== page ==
Coast to Coast Path

This year’s long distance walk is England’s Coast to Coast path. The unofficial path was stitched together by Alfred Wainwright in the 1970s. It starts in St. Bees on the Irish Sea and ends in Robin Hood’s Bay on the North Sea. The Coast to Coast path — or C2C (sea to sea, har, har) — covers 300 km of England’s north, winding through the Lake District, Yorkshire Dales and North Yorkshire Moors.

In the spirit of Wainwright — who frankly made the path up — Julian is adding a 100 km detour that allows him to visit our friends Stu and Debs. At Grasmere he drops south and east then heads north again to return to the standard route at Kirby Stephen.

No one we know is mad enough to walk the entire length of the C2C with him. So we are accompanying him in chunks. Stu signed on for three days in the Lake District. Fiona and Ray, who we met in Morocco, are coming along for a bit near Richmond. And I’m filling in where and when I can. Those who follow this blog will know that I had trouble with my feet last year that makes me wary about strapping on the hiking boots again.

Ancestrally speaking, the C2C is Julian’s stomping ground (no hiking pun intended). One side of his family came from areas directly on the C2C path, where they worked as gamekeepers and lead miners. The other side lived just north of St. Bees in Maryport.

Maryport is a faded port town. Back in the day, Julian’s great-great grandfather oversaw the building of a railway line from here to the city of Carlisle, 30 km to the north. For a treat, I booked him into the Golden Lion Hotel, which my research told me was where the town burghers met to plan the railway. Sadly for Julian, the Lion is no longer the splendid hotel it once was. He swears he was awoken — twice — by the sound of the man in the next room farting.

The harbour at Maryport

More pleasantly, he also photographed Lake Buttermere. Julian’s homesick great-grandfather wrote a poem about the lake when the family moved to Peru to build more railways.

Lake Buttermere

Julian has spent the first few days walking alone, and he seems to have had an inordinate number of strange experiences with dogs. The first was in Maryport in the pub where he ate lunch. One dog was lying peacefully at his person’s feet, snatching up peas as they dropped onto the floor, when another dog entered on a lead attached to his person’s baby stroller. Apparently it took everyone in the pub to sort out the result.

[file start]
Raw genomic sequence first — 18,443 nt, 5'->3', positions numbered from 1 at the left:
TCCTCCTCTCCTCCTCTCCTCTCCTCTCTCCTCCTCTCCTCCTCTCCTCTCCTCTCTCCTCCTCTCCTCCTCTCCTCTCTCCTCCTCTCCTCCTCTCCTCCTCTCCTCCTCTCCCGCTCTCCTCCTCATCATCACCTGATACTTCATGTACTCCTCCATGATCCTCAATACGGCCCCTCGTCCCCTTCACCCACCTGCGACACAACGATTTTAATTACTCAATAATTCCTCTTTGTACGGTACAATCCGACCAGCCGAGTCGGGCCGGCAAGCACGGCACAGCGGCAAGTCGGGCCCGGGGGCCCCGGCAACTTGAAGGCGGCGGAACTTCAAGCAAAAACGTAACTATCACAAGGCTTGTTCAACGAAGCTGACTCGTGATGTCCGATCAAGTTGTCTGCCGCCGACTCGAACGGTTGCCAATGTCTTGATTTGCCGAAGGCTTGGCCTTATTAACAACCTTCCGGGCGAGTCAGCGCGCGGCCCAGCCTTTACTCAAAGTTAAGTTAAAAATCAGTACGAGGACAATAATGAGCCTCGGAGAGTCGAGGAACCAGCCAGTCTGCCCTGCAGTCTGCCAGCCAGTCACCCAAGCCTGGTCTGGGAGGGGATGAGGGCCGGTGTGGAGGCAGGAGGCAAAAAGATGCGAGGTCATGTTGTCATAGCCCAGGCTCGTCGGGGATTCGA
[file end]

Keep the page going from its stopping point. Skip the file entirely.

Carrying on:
Later there was the dog that ate rocks.

But by far the strangest encounter began with a dog hurtling toward him as his person shrieked, “Help! Catch him! But don’t pick him up, he bites!” Not the least inclined to pick him up, Julian noticed that the snapping, snarling dervish had a strange habit of fixing him with an evil eye then leaping into the air to perform a piroutte. As the two drew closer, Julian realized that the dog was blind in his left eye. The piroutte helped him keep his good eye fixed on his prey.

Another strange thing I’ve noticed. The longer Julian walks the C2C, the less he looks like a cowboy, and the more he resembles the farmer in Babe. 

Oh, aye.



  1. Sue

    Great blog article. I’ve always wanted to do the C2C but my layabout husband won’t go. Did you know that many husbands prefer to layabout and watch the telly instead of travelling. Someone told me that recently. Anyway I don’t think he looks like the farmer from Babe. More like that gorgeous lead from the Peaky Blinders. You know, the Irish chap.

    All the best Saucy Sue

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